Baylor University Researchers Find New Uses for Coconut Husks to Make Car Parts
Researchers at Baylor University have been working on designing multiple low-cost products that can be derived from coconuts in poor coastal regions, where the fruit grows in abundance and is a renewable resource. The group, led by Dr. Walter Bradley, Distinguished Professor of Engineering, has found an innovative way to use coconut husks in automotive interiors.
They are are using coconut fibers in place of currently used synthetic fibers to make compression-molded composites for automobile parts such as bed liners, floorboards, sun visors and inside door covers. The idea for new uses of the coconut grew out of a desire to aid poor coconut farmers in coastal regions in countries such as the Philippines, Indonesia, Ghana and Sri Lanka. In most developing countries, the coconut husk is basically a throwaway material.
The goal of the researchers is to try to triple the annual income of 10 million poor coconut farmers around the world by developing a large market for items that can be made from coconuts. They have discovered that coconut husks fibers have good mechanical properties for composites used by many consumer-oriented companies. Bradley’s team has partnered with Hobbs Bonded Fibers, which indirectly car parts to four major automotive companies, as well as other manufacturers. The researchers still have to do the required certifications to support their claims and show the automotive companies that coconut products would perform as well, or better than the materials they are currently using. They are hopeful they will pass the rigorous certifications since coconuts do not burn easily nor do their emit toxic fumes. Automakers, including Toyota Motor Corporation and Mazda Motor Corporation have also been experimenting with using bio-plastic to make a range of car parts.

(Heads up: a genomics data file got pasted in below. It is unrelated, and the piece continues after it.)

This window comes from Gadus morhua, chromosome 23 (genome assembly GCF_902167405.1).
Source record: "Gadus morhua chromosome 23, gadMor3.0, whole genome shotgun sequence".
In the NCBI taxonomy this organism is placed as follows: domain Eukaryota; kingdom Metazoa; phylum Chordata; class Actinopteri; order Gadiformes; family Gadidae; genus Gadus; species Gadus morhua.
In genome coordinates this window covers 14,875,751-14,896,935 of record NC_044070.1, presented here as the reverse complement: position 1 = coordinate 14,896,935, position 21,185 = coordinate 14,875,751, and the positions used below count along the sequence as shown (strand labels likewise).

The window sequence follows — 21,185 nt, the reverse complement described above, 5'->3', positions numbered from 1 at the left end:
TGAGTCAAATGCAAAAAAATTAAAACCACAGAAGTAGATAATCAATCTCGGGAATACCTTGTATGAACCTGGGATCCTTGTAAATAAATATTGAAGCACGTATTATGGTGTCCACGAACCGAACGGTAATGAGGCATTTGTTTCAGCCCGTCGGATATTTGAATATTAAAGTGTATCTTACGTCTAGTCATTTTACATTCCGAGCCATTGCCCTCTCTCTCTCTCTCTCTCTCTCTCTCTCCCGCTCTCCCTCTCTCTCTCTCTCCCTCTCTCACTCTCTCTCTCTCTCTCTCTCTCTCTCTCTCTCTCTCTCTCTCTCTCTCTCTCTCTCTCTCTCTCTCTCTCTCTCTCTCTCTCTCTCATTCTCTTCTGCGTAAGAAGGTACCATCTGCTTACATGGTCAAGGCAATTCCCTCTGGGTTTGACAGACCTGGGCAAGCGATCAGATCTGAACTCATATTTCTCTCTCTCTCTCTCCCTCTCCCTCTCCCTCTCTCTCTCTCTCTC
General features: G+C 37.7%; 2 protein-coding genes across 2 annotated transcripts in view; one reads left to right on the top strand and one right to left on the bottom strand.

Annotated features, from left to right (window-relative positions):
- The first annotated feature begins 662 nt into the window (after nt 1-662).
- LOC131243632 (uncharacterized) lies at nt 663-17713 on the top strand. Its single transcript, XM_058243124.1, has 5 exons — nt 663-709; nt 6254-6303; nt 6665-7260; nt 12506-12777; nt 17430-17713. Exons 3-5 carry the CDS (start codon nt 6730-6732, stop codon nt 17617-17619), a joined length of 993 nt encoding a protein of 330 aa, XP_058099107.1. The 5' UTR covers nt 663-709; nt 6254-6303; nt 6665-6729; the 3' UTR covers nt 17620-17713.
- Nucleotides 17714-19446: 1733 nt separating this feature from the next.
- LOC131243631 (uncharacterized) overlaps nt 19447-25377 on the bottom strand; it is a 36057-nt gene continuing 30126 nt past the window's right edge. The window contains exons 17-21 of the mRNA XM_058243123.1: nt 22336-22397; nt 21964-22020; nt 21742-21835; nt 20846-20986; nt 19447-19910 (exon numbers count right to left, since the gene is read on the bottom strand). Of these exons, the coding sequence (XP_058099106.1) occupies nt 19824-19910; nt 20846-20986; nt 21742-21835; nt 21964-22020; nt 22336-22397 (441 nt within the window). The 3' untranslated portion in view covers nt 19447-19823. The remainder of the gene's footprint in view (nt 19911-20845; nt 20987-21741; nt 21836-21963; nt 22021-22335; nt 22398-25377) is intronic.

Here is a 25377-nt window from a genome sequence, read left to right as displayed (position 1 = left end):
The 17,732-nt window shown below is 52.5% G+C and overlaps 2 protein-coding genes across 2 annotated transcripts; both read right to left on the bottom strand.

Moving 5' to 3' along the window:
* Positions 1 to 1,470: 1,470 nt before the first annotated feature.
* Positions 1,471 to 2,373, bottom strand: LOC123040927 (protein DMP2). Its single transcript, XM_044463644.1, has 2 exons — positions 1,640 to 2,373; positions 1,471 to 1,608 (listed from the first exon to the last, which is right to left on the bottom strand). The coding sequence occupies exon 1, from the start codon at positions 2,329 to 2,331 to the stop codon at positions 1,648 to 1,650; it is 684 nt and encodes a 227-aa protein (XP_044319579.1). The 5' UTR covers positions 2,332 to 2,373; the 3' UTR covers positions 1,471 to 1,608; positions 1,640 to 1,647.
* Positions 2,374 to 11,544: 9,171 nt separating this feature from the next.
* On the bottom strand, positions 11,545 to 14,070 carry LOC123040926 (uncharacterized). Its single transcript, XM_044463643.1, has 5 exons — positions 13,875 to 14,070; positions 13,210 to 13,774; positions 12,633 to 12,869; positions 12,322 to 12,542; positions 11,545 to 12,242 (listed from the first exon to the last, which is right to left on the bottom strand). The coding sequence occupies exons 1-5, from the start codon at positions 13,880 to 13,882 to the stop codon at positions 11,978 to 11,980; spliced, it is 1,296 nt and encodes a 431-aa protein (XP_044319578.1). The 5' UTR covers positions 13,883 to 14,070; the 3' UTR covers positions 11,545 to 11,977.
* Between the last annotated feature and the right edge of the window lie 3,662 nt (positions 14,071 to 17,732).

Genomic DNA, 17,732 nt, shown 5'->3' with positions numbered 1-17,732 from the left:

The composites are eco-friendly and that makes them a very attractive alternative. They would be cheaper than the petroleum-based fibers now being used. The automobile would be less expensive to produce using the coconut parts, with the savings ultimately being passed on to the purchaser. The main thrust behind this research, is to develop technologies and a business model that will not only make a profit, but make a difference in the lives of people most in need, all while being good stewards of the planet.
The project has garnered attention from the Discovery Channel, MotorTrend magazine and the Intervarsity Christian Fellowship, which named this ambitious undertaking one of three winners of the 2008 Bosscher Hammond awards. The prizes are given to works that “encourage the integration of faith, learning, and practice and demonstrate how the academic disciplines and professions can contribute to human flourishing.”